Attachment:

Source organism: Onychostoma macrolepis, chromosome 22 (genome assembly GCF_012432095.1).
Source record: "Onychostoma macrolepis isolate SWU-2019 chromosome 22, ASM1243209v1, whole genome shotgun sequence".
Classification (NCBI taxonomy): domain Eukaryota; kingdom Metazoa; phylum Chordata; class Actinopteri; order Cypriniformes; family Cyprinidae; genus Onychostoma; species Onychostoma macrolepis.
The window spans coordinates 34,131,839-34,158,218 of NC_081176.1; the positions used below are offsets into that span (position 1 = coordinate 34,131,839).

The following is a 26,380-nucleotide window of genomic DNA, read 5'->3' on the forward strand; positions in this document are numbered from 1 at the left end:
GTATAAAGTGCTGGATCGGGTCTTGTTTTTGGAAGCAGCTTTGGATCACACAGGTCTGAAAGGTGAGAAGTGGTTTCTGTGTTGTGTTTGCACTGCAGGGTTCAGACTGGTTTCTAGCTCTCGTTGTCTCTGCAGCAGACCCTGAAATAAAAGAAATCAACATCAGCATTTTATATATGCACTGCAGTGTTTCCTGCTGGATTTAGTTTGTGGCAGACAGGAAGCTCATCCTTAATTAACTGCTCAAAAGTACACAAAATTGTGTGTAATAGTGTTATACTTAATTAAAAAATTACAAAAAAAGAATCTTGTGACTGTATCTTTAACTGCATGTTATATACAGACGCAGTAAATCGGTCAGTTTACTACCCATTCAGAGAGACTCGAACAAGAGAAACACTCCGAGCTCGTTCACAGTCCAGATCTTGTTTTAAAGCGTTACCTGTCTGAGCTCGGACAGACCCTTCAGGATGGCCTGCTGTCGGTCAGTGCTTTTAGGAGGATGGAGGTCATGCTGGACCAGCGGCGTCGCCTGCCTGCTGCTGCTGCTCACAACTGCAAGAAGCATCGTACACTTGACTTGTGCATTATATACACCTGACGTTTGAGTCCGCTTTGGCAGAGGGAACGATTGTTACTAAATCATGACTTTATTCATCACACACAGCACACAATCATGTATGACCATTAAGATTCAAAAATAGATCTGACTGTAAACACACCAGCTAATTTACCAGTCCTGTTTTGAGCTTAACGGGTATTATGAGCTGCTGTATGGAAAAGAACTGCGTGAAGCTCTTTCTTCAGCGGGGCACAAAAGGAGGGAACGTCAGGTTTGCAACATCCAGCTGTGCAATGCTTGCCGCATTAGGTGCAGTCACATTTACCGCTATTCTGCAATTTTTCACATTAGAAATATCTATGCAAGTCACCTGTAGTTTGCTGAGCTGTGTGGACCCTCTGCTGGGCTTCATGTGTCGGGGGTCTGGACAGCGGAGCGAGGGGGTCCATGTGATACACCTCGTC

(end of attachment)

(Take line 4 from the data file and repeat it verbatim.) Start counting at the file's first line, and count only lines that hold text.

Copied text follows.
The window spans coordinates 34,131,839-34,158,218 of NC_081176.1; the positions used below are offsets into that span (position 1 = coordinate 34,131,839).